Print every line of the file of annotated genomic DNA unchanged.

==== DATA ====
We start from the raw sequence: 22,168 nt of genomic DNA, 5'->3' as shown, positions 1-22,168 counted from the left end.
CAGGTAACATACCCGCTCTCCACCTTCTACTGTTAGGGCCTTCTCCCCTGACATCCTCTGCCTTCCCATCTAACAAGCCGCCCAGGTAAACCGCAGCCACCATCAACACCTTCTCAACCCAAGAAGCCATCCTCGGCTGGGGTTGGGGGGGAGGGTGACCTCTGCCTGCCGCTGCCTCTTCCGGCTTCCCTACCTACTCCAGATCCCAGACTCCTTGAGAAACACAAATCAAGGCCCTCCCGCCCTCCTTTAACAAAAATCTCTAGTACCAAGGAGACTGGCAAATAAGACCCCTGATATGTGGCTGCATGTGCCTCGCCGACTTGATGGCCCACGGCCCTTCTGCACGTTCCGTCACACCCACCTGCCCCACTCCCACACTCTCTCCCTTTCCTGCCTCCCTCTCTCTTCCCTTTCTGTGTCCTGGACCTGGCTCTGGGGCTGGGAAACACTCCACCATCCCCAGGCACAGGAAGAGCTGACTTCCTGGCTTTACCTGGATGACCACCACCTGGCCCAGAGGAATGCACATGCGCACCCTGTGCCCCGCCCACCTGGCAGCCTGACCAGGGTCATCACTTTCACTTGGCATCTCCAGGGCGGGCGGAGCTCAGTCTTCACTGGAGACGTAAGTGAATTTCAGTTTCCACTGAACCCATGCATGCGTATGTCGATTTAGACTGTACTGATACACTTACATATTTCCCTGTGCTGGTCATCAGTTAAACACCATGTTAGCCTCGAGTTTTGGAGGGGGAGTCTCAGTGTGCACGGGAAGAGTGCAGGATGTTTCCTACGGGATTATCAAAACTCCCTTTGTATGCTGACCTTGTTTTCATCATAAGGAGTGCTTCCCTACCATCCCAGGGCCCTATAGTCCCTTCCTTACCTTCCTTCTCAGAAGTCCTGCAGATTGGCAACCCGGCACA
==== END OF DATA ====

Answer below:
We start from the raw sequence: 22,168 nt of genomic DNA, 5'->3' as shown, positions 1-22,168 counted from the left end.
CAGGTAACATACCCGCTCTCCACCTTCTACTGTTAGGGCCTTCTCCCCTGACATCCTCTGCCTTCCCATCTAACAAGCCGCCCAGGTAAACCGCAGCCACCATCAACACCTTCTCAACCCAAGAAGCCATCCTCGGCTGGGGTTGGGGGGGAGGGTGACCTCTGCCTGCCGCTGCCTCTTCCGGCTTCCCTACCTACTCCAGATCCCAGACTCCTTGAGAAACACAAATCAAGGCCCTCCCGCCCTCCTTTAACAAAAATCTCTAGTACCAAGGAGACTGGCAAATAAGACCCCTGATATGTGGCTGCATGTGCCTCGCCGACTTGATGGCCCACGGCCCTTCTGCACGTTCCGTCACACCCACCTGCCCCACTCCCACACTCTCTCCCTTTCCTGCCTCCCTCTCTCTTCCCTTTCTGTGTCCTGGACCTGGCTCTGGGGCTGGGAAACACTCCACCATCCCCAGGCACAGGAAGAGCTGACTTCCTGGCTTTACCTGGATGACCACCACCTGGCCCAGAGGAATGCACATGCGCACCCTGTGCCCCGCCCACCTGGCAGCCTGACCAGGGTCATCACTTTCACTTGGCATCTCCAGGGCGGGCGGAGCTCAGTCTTCACTGGAGACGTAAGTGAATTTCAGTTTCCACTGAACCCATGCATGCGTATGTCGATTTAGACTGTACTGATACACTTACATATTTCCCTGTGCTGGTCATCAGTTAAACACCATGTTAGCCTCGAGTTTTGGAGGGGGAGTCTCAGTGTGCACGGGAAGAGTGCAGGATGTTTCCTACGGGATTATCAAAACTCCCTTTGTATGCTGACCTTGTTTTCATCATAAGGAGTGCTTCCCTACCATCCCAGGGCCCTATAGTCCCTTCCTTACCTTCCTTCTCAGAAGTCCTGCAGATTGGCAACCCGGCACA